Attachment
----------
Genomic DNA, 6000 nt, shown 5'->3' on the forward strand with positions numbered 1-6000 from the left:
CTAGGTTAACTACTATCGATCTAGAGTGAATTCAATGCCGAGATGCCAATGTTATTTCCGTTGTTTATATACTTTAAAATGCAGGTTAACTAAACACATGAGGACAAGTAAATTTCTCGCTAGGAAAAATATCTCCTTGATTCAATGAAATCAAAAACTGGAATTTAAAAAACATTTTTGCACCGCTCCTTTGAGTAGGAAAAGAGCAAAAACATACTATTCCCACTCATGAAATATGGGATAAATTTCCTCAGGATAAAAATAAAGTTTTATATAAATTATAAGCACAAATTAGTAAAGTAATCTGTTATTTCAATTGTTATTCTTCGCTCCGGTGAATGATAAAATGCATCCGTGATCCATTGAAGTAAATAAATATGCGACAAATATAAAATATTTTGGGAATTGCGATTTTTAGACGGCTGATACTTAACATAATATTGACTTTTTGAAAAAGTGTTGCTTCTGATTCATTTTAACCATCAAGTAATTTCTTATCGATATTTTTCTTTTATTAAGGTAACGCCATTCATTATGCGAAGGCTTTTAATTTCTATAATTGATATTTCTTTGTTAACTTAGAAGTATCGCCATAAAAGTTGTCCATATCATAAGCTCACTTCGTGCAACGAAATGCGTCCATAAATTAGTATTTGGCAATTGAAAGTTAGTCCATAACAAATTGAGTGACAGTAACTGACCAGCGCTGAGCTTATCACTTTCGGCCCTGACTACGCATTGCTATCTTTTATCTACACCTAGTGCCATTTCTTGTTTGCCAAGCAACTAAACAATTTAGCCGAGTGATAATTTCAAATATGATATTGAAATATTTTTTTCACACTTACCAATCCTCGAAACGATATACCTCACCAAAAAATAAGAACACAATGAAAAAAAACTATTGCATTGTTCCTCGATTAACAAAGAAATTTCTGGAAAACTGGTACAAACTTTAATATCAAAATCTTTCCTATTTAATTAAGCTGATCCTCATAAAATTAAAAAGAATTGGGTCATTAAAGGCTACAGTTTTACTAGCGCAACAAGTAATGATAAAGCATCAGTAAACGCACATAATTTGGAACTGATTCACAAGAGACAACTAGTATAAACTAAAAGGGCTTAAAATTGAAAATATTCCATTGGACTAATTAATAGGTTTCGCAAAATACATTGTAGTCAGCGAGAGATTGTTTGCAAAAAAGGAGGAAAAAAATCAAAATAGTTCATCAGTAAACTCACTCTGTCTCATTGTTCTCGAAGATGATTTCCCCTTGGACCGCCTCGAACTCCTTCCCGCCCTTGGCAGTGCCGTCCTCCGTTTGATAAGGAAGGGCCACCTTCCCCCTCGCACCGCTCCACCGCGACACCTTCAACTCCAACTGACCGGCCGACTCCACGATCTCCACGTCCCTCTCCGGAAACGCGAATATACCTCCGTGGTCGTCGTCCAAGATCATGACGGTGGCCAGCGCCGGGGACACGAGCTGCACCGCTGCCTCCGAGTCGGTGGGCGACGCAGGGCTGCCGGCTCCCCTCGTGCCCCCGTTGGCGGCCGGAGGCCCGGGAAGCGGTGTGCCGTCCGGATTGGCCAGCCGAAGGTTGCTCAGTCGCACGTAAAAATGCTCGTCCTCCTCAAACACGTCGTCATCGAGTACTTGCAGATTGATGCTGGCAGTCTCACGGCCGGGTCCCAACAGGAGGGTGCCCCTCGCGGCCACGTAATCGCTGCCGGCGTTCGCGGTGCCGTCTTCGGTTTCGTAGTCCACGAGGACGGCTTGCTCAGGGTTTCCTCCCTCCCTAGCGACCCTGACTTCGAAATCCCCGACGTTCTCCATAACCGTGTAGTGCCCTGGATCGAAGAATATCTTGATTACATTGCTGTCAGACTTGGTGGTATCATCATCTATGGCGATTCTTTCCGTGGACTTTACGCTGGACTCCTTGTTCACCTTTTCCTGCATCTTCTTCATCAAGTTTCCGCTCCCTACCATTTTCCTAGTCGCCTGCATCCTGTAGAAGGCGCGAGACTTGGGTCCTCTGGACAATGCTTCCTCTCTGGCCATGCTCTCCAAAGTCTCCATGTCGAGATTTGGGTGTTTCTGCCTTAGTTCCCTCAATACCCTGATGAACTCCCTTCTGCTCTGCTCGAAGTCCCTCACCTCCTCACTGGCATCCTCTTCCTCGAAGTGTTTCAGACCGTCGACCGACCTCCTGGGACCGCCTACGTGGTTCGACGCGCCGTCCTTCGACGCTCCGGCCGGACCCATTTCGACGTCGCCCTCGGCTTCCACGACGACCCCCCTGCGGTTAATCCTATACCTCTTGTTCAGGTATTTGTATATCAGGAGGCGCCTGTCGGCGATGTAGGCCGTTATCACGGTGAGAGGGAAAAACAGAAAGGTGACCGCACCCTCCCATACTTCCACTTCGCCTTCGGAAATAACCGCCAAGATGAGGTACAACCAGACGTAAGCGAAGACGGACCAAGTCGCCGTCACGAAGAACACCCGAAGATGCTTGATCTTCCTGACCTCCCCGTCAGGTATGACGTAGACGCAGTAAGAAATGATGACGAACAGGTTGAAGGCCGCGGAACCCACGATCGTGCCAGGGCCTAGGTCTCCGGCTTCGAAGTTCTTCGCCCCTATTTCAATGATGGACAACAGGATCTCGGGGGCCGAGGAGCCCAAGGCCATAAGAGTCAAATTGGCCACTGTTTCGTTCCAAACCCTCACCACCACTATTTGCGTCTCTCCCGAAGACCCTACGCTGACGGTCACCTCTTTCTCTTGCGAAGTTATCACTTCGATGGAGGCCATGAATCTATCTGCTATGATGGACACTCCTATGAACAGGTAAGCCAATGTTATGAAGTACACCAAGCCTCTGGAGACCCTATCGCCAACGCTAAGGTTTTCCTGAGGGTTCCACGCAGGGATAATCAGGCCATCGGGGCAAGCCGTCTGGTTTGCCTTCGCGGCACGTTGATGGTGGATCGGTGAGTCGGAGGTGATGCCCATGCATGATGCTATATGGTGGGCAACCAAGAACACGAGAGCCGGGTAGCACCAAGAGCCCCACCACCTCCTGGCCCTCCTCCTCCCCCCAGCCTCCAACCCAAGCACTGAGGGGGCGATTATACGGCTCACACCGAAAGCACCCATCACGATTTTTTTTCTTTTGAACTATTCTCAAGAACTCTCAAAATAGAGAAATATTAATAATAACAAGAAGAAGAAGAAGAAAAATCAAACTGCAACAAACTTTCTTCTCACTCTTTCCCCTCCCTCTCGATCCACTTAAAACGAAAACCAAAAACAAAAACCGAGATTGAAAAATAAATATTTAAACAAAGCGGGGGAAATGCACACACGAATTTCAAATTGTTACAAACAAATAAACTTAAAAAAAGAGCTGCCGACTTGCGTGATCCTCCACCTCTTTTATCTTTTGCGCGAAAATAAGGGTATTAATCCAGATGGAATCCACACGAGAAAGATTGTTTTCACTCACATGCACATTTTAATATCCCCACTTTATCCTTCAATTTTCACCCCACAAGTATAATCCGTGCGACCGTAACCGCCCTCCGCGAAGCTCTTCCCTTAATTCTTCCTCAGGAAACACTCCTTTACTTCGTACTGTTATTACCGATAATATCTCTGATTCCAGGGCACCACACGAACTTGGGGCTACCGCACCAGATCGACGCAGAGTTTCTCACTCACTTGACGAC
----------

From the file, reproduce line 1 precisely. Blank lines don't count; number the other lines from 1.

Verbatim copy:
Genomic DNA, 6000 nt, shown 5'->3' on the forward strand with positions numbered 1-6000 from the left: